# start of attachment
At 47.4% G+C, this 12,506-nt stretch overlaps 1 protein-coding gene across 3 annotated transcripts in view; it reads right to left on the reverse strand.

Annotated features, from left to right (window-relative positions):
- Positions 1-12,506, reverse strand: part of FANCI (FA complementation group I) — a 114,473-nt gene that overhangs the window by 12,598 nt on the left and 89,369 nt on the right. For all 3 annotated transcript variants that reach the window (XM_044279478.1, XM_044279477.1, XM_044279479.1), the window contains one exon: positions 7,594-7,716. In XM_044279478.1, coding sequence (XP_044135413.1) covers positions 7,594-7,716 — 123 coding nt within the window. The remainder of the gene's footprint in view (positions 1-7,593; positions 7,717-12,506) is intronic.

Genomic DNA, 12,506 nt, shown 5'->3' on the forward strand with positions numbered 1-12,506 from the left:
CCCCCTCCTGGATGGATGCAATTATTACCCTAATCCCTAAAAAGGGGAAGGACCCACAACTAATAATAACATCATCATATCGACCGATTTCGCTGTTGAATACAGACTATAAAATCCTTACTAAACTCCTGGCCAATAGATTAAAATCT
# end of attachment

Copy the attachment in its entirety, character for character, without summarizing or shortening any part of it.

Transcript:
At 47.4% G+C, this 12,506-nt stretch overlaps 1 protein-coding gene across 3 annotated transcripts in view; it reads right to left on the reverse strand.

Annotated features, from left to right (window-relative positions):
- Positions 1-12,506, reverse strand: part of FANCI (FA complementation group I) — a 114,473-nt gene that overhangs the window by 12,598 nt on the left and 89,369 nt on the right. For all 3 annotated transcript variants that reach the window (XM_044279478.1, XM_044279477.1, XM_044279479.1), the window contains one exon: positions 7,594-7,716. In XM_044279478.1, coding sequence (XP_044135413.1) covers positions 7,594-7,716 — 123 coding nt within the window. The remainder of the gene's footprint in view (positions 1-7,593; positions 7,717-12,506) is intronic.

Genomic DNA, 12,506 nt, shown 5'->3' on the forward strand with positions numbered 1-12,506 from the left:
CCCCCTCCTGGATGGATGCAATTATTACCCTAATCCCTAAAAAGGGGAAGGACCCACAACTAATAATAACATCATCATATCGACCGATTTCGCTGTTGAATACAGACTATAAAATCCTTACTAAACTCCTGGCCAATAGATTAAAATCT